Self Care in the Workplace

“If we’re going to be able to provide high quality effective treatment in an ethical way, we need to set limits. We can’t say yes to everyone and do the work well.”

-Saakvitne, 2014.

There are several strategies that can be incorporated in our everyday work routines to help buffer us from the impact of vicarious trauma. Some of these are individual, others involve our co-workers, and still others are the responsibility of the organization that we work at. Indeed, workplaces play a key part in ensuring adequate time and resources are available to mitigate both vicarious trauma and burnout. Saakvitne and Pearlman lay out the following strategies,[1] many of which will fall under all three categories:


  • Seek out ongoing professional development and continuing education, including Vicarious Trauma Training.  Lack of training often leaves us vulnerable to vicarious trauma.
  • Find other outlets or variation within the work – E.g., Rather than only direct service provision, joining committees, doing some research or education or other aspects of the work.
  • If possible, ensuring a wide variety of clients are seen – how many are trauma survivors? How many have Complex PTSD? Polysymptomatic? How many of those clients are we seeing at any given time? Our resources are not endless, and it is important to balance our workload.
  • Leave time between clients to replenish yourself. Do you get up and walk around? Do you have things in your office to keep you grounded/connected? Do you leave your desk to eat lunch?
  • Having rituals can help ease transitions between work and home life, marking the beginning and ending of the workday. This can include ways to move energy built up from trauma stories (either our own or that of the people we care for) and can include anything that helps us relieve, renew, or recover outside of a particularly stressful day. Examples can include eating/drinking mindfully, breathing deeply, running water over your hands/face, stretching, meditating, and visualizations.
  • As helpers, we often bear witness to pain, suffering, despair, depravation, human cruelty, and injustice. This can create a lot of anger, outrage, and feelings of helplessness and/or hopelessness. Social engagement and activism can help take an “active” role in doing something about these emotions. Some examples include:
    • Volunteering
    • Writing- participating in letter writing campaigns
    • Creating outlets for change
    • Organizing or joining a committee or working group making change


  • Break through isolation – create or join a peer support group with colleagues. There are a lot of people doing this work and making the world a better place. We can feel less alone when we share our experiences with one another.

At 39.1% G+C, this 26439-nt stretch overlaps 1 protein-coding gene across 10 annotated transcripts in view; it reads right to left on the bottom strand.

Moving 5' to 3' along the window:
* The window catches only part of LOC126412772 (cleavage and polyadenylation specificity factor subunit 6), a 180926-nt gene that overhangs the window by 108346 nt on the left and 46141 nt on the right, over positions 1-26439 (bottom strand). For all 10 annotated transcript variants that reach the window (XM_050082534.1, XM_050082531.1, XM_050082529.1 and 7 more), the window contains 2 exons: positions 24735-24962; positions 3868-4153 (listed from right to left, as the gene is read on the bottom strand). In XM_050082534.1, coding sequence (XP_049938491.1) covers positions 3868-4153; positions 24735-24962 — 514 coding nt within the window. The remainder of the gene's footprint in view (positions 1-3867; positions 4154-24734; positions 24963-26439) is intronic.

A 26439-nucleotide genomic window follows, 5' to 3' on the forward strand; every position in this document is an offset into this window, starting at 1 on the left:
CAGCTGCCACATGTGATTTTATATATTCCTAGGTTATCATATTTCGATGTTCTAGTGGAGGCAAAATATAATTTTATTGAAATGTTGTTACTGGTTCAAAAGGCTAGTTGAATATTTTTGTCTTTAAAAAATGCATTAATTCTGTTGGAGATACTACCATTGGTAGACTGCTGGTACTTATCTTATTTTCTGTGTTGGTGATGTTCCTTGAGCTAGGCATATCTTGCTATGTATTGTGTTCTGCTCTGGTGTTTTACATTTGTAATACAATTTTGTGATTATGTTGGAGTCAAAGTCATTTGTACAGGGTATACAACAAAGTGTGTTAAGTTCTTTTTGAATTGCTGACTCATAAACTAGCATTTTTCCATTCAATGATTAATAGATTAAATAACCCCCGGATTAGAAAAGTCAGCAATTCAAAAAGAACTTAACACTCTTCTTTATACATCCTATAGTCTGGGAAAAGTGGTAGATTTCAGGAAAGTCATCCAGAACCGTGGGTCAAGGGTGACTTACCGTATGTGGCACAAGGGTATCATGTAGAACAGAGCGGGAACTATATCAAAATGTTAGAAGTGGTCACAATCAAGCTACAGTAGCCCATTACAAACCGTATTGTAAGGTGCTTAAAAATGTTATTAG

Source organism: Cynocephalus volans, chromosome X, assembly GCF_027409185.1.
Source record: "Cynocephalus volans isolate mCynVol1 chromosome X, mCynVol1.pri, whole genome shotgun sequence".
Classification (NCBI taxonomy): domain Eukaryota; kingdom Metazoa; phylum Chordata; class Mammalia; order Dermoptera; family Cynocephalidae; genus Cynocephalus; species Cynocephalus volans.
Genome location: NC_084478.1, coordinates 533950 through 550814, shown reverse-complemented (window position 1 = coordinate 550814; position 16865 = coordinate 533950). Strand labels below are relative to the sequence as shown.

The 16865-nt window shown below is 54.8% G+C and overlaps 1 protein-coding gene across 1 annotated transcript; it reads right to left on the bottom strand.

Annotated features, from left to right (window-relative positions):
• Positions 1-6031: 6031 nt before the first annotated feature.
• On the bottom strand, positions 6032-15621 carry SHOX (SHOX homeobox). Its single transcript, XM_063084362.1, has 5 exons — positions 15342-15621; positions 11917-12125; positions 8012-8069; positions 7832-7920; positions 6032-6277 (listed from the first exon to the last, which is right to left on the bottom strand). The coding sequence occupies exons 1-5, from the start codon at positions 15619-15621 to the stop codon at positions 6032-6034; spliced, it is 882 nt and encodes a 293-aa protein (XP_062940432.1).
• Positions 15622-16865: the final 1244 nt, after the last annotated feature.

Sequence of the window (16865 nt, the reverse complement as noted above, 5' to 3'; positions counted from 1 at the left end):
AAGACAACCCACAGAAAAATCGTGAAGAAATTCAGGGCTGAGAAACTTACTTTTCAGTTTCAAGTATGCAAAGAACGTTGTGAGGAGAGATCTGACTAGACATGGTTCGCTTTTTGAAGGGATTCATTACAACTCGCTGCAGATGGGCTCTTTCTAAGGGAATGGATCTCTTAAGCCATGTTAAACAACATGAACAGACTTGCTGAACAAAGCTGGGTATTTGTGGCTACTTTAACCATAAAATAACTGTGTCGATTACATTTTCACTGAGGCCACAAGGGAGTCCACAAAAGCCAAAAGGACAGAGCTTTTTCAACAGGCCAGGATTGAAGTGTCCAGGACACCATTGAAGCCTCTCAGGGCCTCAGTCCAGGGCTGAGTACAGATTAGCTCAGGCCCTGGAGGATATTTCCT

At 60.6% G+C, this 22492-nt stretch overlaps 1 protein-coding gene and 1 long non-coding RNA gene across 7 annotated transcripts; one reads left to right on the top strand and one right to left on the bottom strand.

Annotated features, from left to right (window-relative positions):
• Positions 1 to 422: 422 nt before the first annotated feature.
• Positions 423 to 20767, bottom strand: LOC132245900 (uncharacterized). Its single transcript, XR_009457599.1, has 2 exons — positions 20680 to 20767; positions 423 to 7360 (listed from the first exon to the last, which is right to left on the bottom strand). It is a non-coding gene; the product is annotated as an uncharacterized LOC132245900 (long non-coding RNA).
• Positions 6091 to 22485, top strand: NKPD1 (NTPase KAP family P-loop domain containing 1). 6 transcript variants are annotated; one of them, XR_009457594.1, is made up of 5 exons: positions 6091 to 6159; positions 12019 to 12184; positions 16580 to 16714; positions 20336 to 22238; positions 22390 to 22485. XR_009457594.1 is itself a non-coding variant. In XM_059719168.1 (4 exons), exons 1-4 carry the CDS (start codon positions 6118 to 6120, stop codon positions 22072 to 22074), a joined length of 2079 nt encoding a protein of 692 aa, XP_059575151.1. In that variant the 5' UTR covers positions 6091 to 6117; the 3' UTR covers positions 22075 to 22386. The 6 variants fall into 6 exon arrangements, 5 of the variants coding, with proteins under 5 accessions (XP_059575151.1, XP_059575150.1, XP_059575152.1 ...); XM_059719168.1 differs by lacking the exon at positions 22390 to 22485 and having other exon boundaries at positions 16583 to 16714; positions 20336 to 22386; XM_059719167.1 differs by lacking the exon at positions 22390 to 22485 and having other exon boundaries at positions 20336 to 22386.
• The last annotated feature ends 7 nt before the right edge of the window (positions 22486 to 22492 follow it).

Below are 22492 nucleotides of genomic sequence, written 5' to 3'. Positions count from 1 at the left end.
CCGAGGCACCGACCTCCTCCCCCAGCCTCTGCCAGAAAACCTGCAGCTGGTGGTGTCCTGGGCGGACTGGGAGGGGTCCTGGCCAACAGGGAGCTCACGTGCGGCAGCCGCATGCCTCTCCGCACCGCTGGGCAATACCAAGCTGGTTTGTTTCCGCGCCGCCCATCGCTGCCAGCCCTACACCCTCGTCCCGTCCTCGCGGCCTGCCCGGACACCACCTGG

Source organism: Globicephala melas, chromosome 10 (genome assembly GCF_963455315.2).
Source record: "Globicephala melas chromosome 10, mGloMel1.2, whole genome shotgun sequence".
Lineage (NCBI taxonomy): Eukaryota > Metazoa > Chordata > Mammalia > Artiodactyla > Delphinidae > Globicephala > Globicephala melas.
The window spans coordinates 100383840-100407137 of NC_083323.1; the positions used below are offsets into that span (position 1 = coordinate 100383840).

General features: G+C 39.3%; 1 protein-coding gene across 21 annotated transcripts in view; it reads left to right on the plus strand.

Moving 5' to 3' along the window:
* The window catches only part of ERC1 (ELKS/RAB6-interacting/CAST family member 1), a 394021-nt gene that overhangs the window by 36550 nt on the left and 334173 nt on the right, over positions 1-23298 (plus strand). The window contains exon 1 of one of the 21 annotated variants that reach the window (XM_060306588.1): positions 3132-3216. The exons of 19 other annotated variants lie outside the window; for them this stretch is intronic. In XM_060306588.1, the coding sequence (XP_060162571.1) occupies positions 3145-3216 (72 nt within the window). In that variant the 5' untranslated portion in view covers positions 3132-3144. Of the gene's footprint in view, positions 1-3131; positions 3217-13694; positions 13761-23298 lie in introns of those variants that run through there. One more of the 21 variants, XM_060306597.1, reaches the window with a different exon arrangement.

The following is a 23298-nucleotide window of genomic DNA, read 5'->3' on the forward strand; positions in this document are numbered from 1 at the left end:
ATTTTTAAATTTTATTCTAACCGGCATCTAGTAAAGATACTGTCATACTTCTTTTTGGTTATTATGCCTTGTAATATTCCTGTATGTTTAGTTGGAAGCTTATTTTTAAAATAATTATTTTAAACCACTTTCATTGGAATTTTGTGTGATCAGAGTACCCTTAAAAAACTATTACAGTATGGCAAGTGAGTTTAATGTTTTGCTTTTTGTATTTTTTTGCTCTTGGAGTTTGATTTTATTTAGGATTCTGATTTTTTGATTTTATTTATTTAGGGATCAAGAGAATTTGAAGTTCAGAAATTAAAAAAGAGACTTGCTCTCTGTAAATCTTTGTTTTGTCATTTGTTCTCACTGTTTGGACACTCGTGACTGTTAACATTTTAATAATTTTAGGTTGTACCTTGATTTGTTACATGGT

• Maintaining a sense of connection with others outside of our organizations, including conferences, workshops, and meetings where you can talk to people doing similar work, both the work and the impact of the work. Creating a network – we can’t do it alone.
  • In working with co-workers, seeking out people who can offer support when we’re emotionally drained. We need to rely on coworkers for nurturance and for a new perspective. At the same time, we need to be able to provide that same support to create a culture of care in the workplace.


  • Regular and ongoing supervision as well as debriefing is essential. This might mean going outside the agency that you work in as we need to feel comfortable and safe. Both the Supervisor and Helper need an awareness of vicarious trauma and be open to noticing how it impacts the work. For more information, see Vikki Reynold’s work at
  • Striving to provide a safe, comfortable, and private workspace.
  • Providing health coverage with mental health supports, such as Employee Assistance Programs (EAP).
  • Adequate time off.
  • Control over caseloads.
  • Support with long waitlists.
  • Providing staff with opportunities for professional development and continuing education. Employers need to understand the “cost” of this work as well as the benefits. People with more training have more frameworks to understand vicarious trauma and primary trauma.
  • Access to other therapies and services – body therapies, art therapy, lawyers, other social services. Clients need a larger network so that we’re not the only resources. This is true for us as well.

For more information on building Trauma-Informed Organizations, visit here (Trauma-Informed Organizations section in Trauma Informed Care doc)

[1]  Vicarious Traumatization. San Francisco, California, USA. Kanopy Streaming, 2014.